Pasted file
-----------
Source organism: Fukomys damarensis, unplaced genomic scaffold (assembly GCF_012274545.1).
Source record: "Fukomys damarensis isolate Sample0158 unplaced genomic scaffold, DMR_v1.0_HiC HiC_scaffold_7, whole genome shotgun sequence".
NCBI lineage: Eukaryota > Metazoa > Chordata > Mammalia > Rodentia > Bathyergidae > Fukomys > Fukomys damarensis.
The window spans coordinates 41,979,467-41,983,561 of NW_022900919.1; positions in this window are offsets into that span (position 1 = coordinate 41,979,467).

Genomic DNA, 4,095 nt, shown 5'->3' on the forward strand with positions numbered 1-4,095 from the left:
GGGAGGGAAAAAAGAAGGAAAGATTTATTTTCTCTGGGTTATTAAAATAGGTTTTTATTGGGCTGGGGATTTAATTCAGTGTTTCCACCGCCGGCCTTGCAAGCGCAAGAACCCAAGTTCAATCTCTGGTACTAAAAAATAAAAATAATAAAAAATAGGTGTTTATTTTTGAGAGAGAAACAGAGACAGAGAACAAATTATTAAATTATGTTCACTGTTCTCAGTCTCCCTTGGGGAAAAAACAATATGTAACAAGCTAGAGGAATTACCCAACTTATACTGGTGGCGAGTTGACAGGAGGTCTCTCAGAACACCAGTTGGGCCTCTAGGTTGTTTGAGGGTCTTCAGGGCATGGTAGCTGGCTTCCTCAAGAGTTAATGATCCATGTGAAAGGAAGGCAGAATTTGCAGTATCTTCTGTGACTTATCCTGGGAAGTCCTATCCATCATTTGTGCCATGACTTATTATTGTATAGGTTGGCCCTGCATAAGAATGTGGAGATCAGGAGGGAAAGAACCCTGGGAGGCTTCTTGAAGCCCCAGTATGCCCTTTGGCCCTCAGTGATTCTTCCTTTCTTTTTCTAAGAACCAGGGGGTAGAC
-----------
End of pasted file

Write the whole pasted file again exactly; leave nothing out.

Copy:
Source organism: Fukomys damarensis, unplaced genomic scaffold (assembly GCF_012274545.1).
Source record: "Fukomys damarensis isolate Sample0158 unplaced genomic scaffold, DMR_v1.0_HiC HiC_scaffold_7, whole genome shotgun sequence".
NCBI lineage: Eukaryota > Metazoa > Chordata > Mammalia > Rodentia > Bathyergidae > Fukomys > Fukomys damarensis.
The window spans coordinates 41,979,467-41,983,561 of NW_022900919.1; positions in this window are offsets into that span (position 1 = coordinate 41,979,467).

Genomic DNA, 4,095 nt, shown 5'->3' on the forward strand with positions numbered 1-4,095 from the left:
GGGAGGGAAAAAAGAAGGAAAGATTTATTTTCTCTGGGTTATTAAAATAGGTTTTTATTGGGCTGGGGATTTAATTCAGTGTTTCCACCGCCGGCCTTGCAAGCGCAAGAACCCAAGTTCAATCTCTGGTACTAAAAAATAAAAATAATAAAAAATAGGTGTTTATTTTTGAGAGAGAAACAGAGACAGAGAACAAATTATTAAATTATGTTCACTGTTCTCAGTCTCCCTTGGGGAAAAAACAATATGTAACAAGCTAGAGGAATTACCCAACTTATACTGGTGGCGAGTTGACAGGAGGTCTCTCAGAACACCAGTTGGGCCTCTAGGTTGTTTGAGGGTCTTCAGGGCATGGTAGCTGGCTTCCTCAAGAGTTAATGATCCATGTGAAAGGAAGGCAGAATTTGCAGTATCTTCTGTGACTTATCCTGGGAAGTCCTATCCATCATTTGTGCCATGACTTATTATTGTATAGGTTGGCCCTGCATAAGAATGTGGAGATCAGGAGGGAAAGAACCCTGGGAGGCTTCTTGAAGCCCCAGTATGCCCTTTGGCCCTCAGTGATTCTTCCTTTCTTTTTCTAAGAACCAGGGGGTAGAC